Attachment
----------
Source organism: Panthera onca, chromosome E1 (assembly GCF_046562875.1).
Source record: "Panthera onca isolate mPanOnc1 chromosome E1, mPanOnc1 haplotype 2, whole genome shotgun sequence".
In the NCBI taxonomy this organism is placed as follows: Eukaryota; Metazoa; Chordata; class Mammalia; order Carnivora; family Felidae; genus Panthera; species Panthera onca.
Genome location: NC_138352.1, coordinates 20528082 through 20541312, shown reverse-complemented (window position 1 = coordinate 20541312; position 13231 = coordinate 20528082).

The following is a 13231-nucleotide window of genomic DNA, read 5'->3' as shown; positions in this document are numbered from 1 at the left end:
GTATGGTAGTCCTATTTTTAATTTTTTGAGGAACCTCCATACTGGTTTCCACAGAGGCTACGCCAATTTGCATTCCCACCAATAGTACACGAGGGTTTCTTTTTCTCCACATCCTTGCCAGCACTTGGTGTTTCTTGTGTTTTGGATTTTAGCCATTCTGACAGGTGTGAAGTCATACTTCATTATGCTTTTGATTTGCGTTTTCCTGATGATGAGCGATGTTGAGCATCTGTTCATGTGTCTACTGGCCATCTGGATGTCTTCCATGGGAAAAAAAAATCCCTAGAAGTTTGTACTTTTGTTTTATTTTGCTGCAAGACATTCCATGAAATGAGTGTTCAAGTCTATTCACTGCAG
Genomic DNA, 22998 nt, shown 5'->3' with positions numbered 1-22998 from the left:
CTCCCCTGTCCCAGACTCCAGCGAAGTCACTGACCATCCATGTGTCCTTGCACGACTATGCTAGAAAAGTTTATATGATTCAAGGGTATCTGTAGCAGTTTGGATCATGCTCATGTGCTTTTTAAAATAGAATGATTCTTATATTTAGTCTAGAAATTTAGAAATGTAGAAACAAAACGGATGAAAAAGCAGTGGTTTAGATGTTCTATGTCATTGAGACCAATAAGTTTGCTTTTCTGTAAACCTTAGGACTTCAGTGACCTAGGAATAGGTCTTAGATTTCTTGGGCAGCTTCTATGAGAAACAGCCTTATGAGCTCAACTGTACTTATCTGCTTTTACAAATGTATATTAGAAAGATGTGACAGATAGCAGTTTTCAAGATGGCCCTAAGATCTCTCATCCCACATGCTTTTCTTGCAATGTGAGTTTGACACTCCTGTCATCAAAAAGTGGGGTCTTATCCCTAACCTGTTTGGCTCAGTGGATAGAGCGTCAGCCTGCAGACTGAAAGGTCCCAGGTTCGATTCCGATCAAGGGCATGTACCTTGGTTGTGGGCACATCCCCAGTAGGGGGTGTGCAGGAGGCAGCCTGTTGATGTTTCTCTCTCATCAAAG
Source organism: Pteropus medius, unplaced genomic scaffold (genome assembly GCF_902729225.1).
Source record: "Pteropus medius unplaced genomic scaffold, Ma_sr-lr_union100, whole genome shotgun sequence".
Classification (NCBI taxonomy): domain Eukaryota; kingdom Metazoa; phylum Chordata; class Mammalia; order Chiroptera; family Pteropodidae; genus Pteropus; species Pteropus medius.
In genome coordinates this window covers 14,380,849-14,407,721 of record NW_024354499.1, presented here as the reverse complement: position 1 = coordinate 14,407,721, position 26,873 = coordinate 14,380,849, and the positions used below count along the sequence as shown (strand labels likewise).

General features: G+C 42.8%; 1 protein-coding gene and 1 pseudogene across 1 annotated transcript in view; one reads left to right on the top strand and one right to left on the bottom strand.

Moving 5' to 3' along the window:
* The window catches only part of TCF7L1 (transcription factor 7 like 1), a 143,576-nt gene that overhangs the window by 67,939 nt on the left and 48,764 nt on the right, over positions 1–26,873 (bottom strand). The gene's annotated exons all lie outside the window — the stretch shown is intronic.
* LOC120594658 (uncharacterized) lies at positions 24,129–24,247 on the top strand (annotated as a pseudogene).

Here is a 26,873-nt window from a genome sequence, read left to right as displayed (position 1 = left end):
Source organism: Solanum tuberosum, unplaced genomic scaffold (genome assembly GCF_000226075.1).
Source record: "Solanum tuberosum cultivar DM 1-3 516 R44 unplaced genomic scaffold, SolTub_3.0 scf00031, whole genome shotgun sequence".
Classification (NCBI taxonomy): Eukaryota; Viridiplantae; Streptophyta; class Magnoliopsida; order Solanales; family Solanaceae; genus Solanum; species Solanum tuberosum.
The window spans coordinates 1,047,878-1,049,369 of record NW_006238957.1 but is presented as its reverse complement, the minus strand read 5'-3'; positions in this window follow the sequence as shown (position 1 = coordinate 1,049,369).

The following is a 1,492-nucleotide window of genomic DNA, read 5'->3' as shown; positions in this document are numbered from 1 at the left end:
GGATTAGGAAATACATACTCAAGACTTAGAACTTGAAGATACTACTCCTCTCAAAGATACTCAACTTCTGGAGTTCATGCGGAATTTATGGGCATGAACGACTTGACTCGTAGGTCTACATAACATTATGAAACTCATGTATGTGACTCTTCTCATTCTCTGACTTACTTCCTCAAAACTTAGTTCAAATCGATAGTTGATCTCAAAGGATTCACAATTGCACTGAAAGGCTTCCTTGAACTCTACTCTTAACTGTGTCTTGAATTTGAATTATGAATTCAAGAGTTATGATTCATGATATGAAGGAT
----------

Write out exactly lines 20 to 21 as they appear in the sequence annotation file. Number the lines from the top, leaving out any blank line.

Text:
Classification (NCBI taxonomy): Eukaryota; Viridiplantae; Streptophyta; class Magnoliopsida; order Solanales; family Solanaceae; genus Solanum; species Solanum tuberosum.
The window spans coordinates 1,047,878-1,049,369 of record NW_006238957.1 but is presented as its reverse complement, the minus strand read 5'-3'; positions in this window follow the sequence as shown (position 1 = coordinate 1,049,369).